The Shakespearean sonnet - a fourteen-line poem - made up of three quatrains (four lines of verse) and a concluding couplet (two lines of verse) sometimes: 4 + 4 + 4 + 2 - usually: a problem may be described in the first 12 lines and solved in the last two lines - very popular on Elizabethan age - a gentleman with poetic talent often sent sonnets to his lady love Background information on Shakespeares sonnets - first mentioned in 1598 by a Cambridge schoolmaster - full sequence of 154 sonnets was first published in 1609 - none of the sonnets have titles; their order is only given by numbers - some people argue that the sonnets are Shakespeares personal diary, recording events in his life and reflecting his true thoughts and feelings - read in the given order, the sonnets tell the following story: 1-126: written to a young man 127-154: about a woman who has come to be known as the Dark Lady Shakespeares language - one difference between Shakespeares English and modern English: form of address thou you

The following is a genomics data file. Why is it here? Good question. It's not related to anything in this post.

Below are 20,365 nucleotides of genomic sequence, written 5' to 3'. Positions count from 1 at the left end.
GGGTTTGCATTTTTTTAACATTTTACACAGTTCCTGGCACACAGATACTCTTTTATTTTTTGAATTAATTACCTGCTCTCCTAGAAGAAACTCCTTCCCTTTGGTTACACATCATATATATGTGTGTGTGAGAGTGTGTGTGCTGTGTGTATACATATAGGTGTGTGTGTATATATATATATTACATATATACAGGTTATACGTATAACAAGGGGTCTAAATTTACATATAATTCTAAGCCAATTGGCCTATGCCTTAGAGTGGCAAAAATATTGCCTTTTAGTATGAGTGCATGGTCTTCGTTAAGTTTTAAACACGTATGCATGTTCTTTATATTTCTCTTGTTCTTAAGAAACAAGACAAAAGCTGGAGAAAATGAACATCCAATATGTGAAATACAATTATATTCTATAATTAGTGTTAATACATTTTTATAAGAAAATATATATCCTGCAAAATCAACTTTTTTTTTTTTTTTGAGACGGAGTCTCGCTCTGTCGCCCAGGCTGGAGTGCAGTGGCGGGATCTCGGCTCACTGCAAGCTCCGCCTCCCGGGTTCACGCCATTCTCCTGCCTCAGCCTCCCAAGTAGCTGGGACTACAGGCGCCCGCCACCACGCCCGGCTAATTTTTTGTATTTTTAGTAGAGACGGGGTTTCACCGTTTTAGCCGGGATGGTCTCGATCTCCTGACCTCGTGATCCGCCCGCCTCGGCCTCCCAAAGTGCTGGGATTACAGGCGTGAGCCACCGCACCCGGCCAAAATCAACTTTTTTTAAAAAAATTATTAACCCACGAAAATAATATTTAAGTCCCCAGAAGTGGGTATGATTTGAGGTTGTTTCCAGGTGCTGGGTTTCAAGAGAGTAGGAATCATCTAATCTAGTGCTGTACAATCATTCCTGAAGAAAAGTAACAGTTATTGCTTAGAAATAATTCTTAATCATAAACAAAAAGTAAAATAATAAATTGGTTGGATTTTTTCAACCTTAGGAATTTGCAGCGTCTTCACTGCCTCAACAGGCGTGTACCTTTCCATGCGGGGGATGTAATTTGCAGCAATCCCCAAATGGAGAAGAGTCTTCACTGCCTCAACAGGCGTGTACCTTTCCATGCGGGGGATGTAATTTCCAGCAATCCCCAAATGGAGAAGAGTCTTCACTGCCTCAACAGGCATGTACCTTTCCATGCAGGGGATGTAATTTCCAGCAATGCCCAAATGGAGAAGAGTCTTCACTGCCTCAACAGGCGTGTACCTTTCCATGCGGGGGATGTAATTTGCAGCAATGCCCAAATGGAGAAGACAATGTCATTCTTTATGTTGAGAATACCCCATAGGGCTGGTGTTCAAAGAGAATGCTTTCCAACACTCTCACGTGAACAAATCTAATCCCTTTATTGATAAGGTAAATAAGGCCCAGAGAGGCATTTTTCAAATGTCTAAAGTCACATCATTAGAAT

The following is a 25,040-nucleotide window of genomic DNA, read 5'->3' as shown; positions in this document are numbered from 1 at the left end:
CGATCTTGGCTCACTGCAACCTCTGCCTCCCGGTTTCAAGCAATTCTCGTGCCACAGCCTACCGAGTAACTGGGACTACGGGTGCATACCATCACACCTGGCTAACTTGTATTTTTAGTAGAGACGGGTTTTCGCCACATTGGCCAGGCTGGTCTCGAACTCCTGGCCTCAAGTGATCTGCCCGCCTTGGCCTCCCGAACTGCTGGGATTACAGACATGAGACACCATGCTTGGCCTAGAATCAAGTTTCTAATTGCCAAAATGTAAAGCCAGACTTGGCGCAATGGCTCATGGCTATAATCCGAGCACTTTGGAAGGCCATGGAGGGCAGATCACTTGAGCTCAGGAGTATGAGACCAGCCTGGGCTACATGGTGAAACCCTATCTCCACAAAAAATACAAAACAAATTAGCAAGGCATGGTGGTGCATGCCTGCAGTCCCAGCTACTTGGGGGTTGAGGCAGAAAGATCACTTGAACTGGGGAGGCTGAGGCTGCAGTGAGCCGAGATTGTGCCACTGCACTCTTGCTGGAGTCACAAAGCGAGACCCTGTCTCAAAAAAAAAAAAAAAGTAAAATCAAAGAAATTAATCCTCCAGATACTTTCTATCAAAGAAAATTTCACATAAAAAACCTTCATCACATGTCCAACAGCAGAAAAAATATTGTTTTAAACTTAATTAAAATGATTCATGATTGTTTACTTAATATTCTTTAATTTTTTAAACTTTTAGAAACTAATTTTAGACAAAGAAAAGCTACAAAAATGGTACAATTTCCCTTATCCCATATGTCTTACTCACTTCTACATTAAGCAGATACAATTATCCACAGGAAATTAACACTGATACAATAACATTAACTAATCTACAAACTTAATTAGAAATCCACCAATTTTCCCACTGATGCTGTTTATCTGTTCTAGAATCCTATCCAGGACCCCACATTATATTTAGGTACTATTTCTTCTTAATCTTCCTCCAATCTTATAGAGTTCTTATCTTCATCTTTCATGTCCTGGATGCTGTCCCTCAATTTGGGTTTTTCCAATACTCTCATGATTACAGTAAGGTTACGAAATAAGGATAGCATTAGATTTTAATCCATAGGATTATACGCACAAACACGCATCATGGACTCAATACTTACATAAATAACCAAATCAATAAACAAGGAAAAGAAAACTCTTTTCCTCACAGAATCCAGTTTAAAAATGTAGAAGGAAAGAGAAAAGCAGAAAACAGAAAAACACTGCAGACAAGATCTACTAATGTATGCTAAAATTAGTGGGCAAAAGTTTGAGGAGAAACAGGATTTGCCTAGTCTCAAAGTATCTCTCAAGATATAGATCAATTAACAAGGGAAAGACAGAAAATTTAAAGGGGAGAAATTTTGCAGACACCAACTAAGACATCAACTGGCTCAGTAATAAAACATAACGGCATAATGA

Form of narratives - aside: a short passage spoken in an undertone or to the audience - monologue: a single person speaking alone; prayers, much lyric verse and all laments - soliloquy: character, alone on the stage, expresses his thoughts and feelings, the form of a direct address to the audience

Utopia and dystopia exploring alternative worlds


Science fiction, fantasy and utopia Utopia: a place, state or condition that is ideally perfect in respect of politics, laws, customs, and conditions Dystopia: a futuristic, imagined universe in which oppressive societal control and the illusion of a perfect society are maintained through corporate, bureaucratic, technological, moral or totalitarian control. Dystopias, through an exaggerated worstcase scenario make a criticism about a current trend, societal norm, or political system.